Dr Paul M Elliott
Did Paul Always Name Names?
Paul frequently singled out individuals for correction, condemnation, or commendation. But in many other cases made powerful points about sound doctrine and godly living without naming names.
In response to our previous article, Is It Wrong to Name Names?, readers have mentioned a significant related point: While the Apostle Paul did name names in many cases, both for correction and commendation, there were also many other cases when he did not – but dealt with the issues at hand just as vigorously.
The Un-Named Galatian Heretics
Perhaps the most weighty example of this is Paul’s approach to the Galatian heresy. In his strongly-worded epistle designed to rescue the Galatians from the evil of legalism, Paul never identified even one of the legalizers by name. But under the inspiration of the Holy Spirit, he condemned them in no uncertain terms:
I marvel that you are turning away so soon from Him who called you in the grace of Christ, to a different gospel, which is not another; but there are some who trouble you and want to pervert the gospel of Christ. But even if we, or an angel from heaven, preach any other gospel to you than what we have preached to you, let him be accursed. As we have said before, so now I say again, if anyone preaches any other gospel to you than what you have received, let him be accursed. For do I now persuade men, or God? Or do I seek to please men? For if I still pleased men, I would not be a bondservant of Christ. But I make known to you, brethren, that the gospel which was preached by me is not according to man. For I neither received it from man, nor was I taught it, but it came through the revelation of Jesus Christ. (Galatians 1:6-12)
As many as desire to make a good showing in the flesh, these would compel you to be circumcised, only that they may not suffer persecution for the cross of Christ. For not even those who are circumcised keep the law, but they desire to have you circumcised that they may boast in your flesh. But God forbid that I should boast except in the cross of our Lord Jesus Christ, by whom the world has been crucified to me, and I to the world. For in Christ Jesus neither circumcision nor uncircumcision avails anything, but a new creation. And as many as walk according to this rule, peace and mercy be upon them, and upon the Israel of God. From now on let no one trouble me, for I bear in my body the marks of the Lord Jesus. (Galatians 6:12-17)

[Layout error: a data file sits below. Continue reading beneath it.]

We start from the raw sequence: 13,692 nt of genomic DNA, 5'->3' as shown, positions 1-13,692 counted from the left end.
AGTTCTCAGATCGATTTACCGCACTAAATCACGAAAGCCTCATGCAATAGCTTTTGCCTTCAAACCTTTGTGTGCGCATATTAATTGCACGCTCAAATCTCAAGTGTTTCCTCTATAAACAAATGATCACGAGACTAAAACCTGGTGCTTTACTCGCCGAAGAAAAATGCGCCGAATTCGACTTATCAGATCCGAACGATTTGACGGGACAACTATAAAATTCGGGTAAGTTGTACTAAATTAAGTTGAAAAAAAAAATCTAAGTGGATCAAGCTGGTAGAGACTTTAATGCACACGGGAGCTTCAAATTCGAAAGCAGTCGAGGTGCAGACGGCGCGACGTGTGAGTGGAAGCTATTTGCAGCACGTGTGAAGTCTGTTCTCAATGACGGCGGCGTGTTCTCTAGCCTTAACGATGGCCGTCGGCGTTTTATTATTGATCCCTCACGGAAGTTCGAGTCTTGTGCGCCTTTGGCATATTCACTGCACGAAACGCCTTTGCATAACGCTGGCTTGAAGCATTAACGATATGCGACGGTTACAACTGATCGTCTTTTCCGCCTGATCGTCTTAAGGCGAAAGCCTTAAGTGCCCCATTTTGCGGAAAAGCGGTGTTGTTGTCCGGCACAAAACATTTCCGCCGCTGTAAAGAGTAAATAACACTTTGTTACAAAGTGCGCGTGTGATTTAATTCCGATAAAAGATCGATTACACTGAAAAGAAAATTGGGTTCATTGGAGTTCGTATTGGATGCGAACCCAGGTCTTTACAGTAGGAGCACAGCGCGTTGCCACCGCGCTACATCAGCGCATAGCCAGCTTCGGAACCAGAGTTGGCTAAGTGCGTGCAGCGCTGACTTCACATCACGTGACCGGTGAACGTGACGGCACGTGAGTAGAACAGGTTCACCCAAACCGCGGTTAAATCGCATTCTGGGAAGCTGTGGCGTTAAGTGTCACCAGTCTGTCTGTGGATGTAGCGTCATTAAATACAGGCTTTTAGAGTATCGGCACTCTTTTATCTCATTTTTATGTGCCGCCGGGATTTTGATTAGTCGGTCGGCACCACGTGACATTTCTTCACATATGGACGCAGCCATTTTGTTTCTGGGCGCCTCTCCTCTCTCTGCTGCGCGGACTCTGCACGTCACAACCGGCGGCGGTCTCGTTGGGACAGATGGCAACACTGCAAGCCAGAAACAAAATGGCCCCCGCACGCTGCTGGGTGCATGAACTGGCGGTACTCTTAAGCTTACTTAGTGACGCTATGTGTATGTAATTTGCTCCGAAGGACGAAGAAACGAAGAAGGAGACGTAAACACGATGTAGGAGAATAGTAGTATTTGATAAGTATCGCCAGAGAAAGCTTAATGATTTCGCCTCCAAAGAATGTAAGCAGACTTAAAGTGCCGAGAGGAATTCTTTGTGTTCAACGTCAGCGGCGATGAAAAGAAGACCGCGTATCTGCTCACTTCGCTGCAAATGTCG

Paul dealt with the legalistic Judaizers who troubled the Colossian church in similar terms – focusing not on individuals by name, but on the person and work of Christ, and the believer’s standing in Christ:
In Him you were also circumcised with the circumcision made without hands, by putting off the body of the sins of the flesh, by the circumcision of Christ, buried with Him in baptism, in which you also were raised with Him through faith in the working of God, who raised Him from the dead. And you, being dead in your trespasses and the uncircumcision of your flesh, He has made alive together with Him, having forgiven you all trespasses, having wiped out the handwriting of requirements that was against us, which was contrary to us. And He has taken it out of the way, having nailed it to the cross. Having disarmed principalities and powers, He made a public spectacle of them, triumphing over them in it. So let no one judge you in food or in drink, or regarding a festival or a new moon or sabbaths, which are a shadow of things to come, but the substance is of Christ. Let no one cheat you of your reward, taking delight in false humility and worship of angels, intruding into those things which he has not seen, vainly puffed up by his fleshly mind… (Colossians 2:11-18)
The “Let No One” Imperative
In addition to the passage above, we find many other cases in which Paul dealt with error without naming names by using the imperative phrase, “Let no one”.
He used it to correct those in the Corinthian church who wanted to rely on, or had been taken in by, worldly wisdom:
Let no one deceive himself. If anyone among you seems to be wise in this age, let him become a fool that he may become wise. For the wisdom of this world is foolishness with God. For it is written, “He catches the wise in their own craftiness¡±; and again, “The Lord knows the thoughts of the wise, that they are futile.” Therefore let no one boast in men. For all things are yours… (1 Corinthians 3:18-21)
He used the same phrase to encourage careful behavior toward weaker brethren:
All things are lawful for me, but not all things are helpful; all things are lawful for me, but not all things edify. Let no one seek his own, but each one the other’s well-being. (1 Corinthians 10:23-24)
Paul used the same phrase to warn the church at Corinth concerning false teachers. His language is no less direct than in cases in which he identified individuals by name: